While this point is intellectually interesting, we defer a definitive decision on it to a different day. After all, the respondents concede that the district court tacitly required them to prove improper purpose by a preponderance of the evidence, and they accepted the burden of proof without any objection. Consequently, we proceed on the assumption that the lower court's resolution of the issue will prevail only if the record suffices for a finding that the respondents carried the devoir of persuasion.
B. The Finding of Improper Purpose.
With this structure in mind, we turn to the district court's determination that the IRS's stated purpose for issuing the summonses--its avowed desire to investigate the respondents' law firm--was merely a pretext to enable it to learn more about the intervenor.
At the outset, we are constrained to note that the remarkably thin prima facie case established by Agent Ameno's declaration provides a shallow foundation for a presumption in favor of the government. While the declaration touches the requisite bases--it contains the bareboned allegations needed for the government's prima facie showing--it is utterly devoid of specifics. Though a conclusory affidavit is enough to satisfy the government's burden at the first tier of the framework, see, e.g., Sylvestre, 978 F.2d at 26; Lawn Builders, 856 F.2d at 392, it can come back to haunt the proponent if it is not later supplemented by more hearty fare once the challenger succeeds in scaling the second tier.
At any rate, the government effectuated its prima facie showing with little room to spare. The burden then shifted to the respondents to produce evidence and/or allegations of sufficient force and exactitude to warrant further inquiry. To meet this burden, the respondents argued that the summonses should be shelved because the government's professed purpose--linking the summonses to an investigation into the law firm's tax liability--was pretextual.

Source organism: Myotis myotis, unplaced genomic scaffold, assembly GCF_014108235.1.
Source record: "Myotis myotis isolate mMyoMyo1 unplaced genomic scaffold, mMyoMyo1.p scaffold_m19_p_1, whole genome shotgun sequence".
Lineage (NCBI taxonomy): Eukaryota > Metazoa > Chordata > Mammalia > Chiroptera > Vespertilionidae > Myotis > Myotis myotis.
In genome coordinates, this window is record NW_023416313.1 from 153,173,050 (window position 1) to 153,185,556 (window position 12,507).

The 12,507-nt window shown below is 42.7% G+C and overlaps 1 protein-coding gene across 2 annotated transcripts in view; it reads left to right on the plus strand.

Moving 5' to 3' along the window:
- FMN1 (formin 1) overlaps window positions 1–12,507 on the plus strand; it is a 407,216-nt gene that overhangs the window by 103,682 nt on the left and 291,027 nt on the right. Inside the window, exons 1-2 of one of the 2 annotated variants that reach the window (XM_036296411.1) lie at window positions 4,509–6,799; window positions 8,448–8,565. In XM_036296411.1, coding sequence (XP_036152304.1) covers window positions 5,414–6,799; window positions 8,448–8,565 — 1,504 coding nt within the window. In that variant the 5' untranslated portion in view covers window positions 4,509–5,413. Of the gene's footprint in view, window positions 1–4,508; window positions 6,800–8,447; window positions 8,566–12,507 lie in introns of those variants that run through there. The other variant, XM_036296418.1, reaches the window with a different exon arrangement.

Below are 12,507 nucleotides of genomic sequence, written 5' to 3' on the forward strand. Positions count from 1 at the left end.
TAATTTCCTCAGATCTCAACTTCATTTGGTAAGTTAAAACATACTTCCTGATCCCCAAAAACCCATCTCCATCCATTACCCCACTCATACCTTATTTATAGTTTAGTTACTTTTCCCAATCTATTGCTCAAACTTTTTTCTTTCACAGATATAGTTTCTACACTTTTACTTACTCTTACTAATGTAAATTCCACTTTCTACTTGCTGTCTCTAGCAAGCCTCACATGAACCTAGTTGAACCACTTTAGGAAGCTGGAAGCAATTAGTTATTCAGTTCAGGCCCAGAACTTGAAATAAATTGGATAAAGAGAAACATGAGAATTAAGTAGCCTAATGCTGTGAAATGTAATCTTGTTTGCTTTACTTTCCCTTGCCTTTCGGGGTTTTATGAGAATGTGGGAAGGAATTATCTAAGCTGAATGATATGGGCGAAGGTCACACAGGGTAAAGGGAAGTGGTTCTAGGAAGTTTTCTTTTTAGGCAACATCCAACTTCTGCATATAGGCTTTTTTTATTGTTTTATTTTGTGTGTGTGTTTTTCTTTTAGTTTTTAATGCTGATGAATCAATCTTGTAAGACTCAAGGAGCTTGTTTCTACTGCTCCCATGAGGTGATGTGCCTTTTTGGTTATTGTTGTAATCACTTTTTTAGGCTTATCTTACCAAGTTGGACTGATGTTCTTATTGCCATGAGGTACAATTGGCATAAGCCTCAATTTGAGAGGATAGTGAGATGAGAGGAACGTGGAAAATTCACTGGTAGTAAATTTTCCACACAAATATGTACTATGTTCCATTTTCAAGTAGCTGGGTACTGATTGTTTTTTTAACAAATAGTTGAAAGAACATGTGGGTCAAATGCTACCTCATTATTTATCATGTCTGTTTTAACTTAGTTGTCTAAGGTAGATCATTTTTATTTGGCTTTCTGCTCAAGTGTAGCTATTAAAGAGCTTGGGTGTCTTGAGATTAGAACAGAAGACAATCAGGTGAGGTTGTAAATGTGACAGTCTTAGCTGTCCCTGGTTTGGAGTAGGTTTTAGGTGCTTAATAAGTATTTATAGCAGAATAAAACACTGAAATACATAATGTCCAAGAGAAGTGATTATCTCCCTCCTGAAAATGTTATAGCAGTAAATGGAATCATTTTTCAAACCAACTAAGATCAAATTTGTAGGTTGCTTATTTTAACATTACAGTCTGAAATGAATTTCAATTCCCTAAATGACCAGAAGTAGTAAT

Contrary to the government's dismissive suggestion, the respondents did not simply level the charge. In support of it, they submitted two affidavits. One affidavit incorporated the extensive correspondence between the firm and the IRS. The second affidavit chronicled the firm's meticulous attention to income reporting requirements, and asserted that the IRS already had the data it needed to determine whether the firm had fully complied with its tax-related obligations. In addition, the respondents documented several public statements which seem to imply that the IRS's purpose in issuing summonses to attorneys for the records of large cash-paying clients is designed less to monitor lawyers' compliance with the tax laws, and more to address money laundering, narcotics distribution, and kindred criminal activity on the part of lawyers' clients. See, e.g., IRS Publication 1544 (rev. Aug. 1994) (stating that Form 8300 is intended in part to help identify "smugglers and drug dealers [who] use large cash payments to 'launder' money from illegal activities"); IRS News Release IR-93-113 (Dec. 7, 1993) ("The data [obtained through Form 8300] helps detect nonfiling, unreported income, and money laundering often associated with narcotic trafficking and other illegal activities by some of the customers and clients of the businesses required to file."). Finally, the respondents pointed out that the Ameno declaration, which purported to describe the ongoing investigation of the law firm, was nothing but boilerplate.5
The lower court concluded on this chiaroscuro record that the government's supposed investigation of the law firm was a pretext for an anticipated investigation of John Doe. See Gertner, 873 F. Supp. at 734. On appeal, the IRS rides two horses into the breach. First, it maintains that the district court erred in stabling the summonses without holding an evidentiary hearing. Second, it posits that, in all events, the court's ultimate finding of pretext, based on the record before it, is unsupportable. Both steeds are lame.